The Judicial Panel on Multidistrict Litigation first came about when Earl Warren, then chief justice of the United States, appointed a committee of federal judges in 1961 to hear about 2,000 antitrust lawsuits that had been filed against several electrical-equipment manufacturers. In 1968, Congress passed a law formally creating the panel.
Under the statute, the chief justice appoints seven district or circuit judges, no two of whom can be from the same circuit. A decade ago, then-Chief Justice William Rehnquist changed the rules so that judges were appointed for a term of seven years.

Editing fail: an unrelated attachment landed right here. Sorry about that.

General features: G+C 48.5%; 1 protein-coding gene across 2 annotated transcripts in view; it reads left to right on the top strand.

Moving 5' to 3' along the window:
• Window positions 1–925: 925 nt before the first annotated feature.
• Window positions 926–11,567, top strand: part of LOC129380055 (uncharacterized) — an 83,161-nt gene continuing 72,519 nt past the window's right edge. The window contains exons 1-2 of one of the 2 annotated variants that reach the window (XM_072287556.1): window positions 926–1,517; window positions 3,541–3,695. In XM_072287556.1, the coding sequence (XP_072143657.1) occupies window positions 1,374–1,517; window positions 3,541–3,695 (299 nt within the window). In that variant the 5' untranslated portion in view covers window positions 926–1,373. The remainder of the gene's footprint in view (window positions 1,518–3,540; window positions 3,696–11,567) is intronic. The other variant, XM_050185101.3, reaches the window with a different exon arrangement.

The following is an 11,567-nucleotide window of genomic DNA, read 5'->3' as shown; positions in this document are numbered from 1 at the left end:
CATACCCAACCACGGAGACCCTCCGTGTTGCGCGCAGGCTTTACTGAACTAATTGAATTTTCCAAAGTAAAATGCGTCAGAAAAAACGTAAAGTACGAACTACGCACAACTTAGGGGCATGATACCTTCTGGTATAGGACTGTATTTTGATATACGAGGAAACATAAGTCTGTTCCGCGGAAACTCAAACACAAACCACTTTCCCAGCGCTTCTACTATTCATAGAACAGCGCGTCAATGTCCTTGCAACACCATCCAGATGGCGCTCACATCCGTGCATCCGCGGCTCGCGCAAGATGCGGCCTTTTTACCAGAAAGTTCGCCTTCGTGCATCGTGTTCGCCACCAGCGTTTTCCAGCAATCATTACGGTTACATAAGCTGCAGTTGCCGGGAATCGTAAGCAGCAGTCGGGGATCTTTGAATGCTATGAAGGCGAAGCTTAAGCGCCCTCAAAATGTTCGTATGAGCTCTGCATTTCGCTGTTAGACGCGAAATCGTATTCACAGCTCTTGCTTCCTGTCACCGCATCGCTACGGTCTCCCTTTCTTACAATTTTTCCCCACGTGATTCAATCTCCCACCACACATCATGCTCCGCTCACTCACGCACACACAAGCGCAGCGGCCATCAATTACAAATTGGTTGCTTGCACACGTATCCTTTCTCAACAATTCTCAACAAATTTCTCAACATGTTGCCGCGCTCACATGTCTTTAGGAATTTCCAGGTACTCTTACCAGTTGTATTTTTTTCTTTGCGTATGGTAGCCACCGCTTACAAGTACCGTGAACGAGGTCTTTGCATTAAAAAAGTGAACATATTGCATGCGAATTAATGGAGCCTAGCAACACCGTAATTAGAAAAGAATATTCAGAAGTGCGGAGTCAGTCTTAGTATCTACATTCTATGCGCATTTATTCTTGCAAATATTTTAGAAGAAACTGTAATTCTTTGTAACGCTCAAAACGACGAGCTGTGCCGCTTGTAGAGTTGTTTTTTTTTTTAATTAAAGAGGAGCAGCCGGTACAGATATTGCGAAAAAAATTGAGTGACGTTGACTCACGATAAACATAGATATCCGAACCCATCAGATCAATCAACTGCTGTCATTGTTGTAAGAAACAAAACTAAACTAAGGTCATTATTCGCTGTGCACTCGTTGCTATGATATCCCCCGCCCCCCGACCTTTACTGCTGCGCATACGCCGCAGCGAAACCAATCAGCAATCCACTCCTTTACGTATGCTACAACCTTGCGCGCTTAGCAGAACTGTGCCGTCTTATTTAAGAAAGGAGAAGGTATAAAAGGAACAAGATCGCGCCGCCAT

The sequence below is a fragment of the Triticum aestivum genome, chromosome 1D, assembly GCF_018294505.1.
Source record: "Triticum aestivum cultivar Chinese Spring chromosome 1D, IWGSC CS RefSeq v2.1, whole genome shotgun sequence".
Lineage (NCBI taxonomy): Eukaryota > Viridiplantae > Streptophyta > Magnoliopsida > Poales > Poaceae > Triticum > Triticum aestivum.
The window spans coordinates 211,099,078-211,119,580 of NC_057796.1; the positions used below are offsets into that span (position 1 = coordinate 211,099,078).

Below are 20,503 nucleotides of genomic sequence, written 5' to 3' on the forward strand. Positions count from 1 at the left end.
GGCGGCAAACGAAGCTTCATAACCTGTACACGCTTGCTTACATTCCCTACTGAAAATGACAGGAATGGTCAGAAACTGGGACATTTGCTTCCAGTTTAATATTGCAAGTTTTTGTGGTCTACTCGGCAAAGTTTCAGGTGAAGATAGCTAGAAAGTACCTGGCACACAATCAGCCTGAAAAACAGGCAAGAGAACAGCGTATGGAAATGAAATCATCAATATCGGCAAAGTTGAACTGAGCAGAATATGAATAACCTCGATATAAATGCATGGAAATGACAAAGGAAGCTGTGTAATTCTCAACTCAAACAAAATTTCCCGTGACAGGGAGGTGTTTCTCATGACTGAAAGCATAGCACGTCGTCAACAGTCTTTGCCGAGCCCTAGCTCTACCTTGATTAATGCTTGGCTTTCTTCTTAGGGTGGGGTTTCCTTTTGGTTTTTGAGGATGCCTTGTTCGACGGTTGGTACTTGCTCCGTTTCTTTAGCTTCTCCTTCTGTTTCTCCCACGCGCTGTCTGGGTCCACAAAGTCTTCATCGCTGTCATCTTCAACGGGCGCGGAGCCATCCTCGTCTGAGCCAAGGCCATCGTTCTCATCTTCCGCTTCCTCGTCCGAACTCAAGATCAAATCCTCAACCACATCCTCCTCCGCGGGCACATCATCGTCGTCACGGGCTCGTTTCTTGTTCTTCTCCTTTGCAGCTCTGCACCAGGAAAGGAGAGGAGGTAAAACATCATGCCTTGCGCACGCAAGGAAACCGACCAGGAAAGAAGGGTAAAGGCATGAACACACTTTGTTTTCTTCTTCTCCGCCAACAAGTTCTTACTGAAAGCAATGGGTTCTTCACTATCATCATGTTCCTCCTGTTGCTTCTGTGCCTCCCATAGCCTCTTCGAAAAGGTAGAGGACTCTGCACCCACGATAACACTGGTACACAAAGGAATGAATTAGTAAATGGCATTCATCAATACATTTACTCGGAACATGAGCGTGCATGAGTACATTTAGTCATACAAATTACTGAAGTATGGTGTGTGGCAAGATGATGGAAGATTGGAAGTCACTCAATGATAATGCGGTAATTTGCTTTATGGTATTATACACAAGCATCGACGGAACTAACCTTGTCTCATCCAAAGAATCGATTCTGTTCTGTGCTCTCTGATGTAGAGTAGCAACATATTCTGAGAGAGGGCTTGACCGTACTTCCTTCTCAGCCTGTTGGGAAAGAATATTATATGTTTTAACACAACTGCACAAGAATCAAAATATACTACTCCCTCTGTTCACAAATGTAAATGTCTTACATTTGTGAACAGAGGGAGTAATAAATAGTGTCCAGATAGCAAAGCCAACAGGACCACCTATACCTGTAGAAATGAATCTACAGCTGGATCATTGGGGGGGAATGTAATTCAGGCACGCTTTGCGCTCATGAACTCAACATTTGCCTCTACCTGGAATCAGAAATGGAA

Until that time, the panel had been filled primarily by senior judges, said U.S. District Judge William Terrell Hodges, a former chairman of the MDL panel. “The chief just wanted to have additional experience on the panel — spread it around and give more judges in various circuits an opportunity to serve and participate,” he said.
The panel hears oral argument about every other month, each time at a different location. Most times, the hearing lasts one morning.
The panel decides whether a group of cases should be consolidated for pretrial discovery purposes and, if so, which court or judge should hear the consolidated action. Oral arguments usually last no more than 20 minutes per docket, although the cases against BP PLC and Toyota Motor Corp. recalls lasted much longer.
The panel makes its decision usually within eight to 16 weeks.
— Amanda Bronstad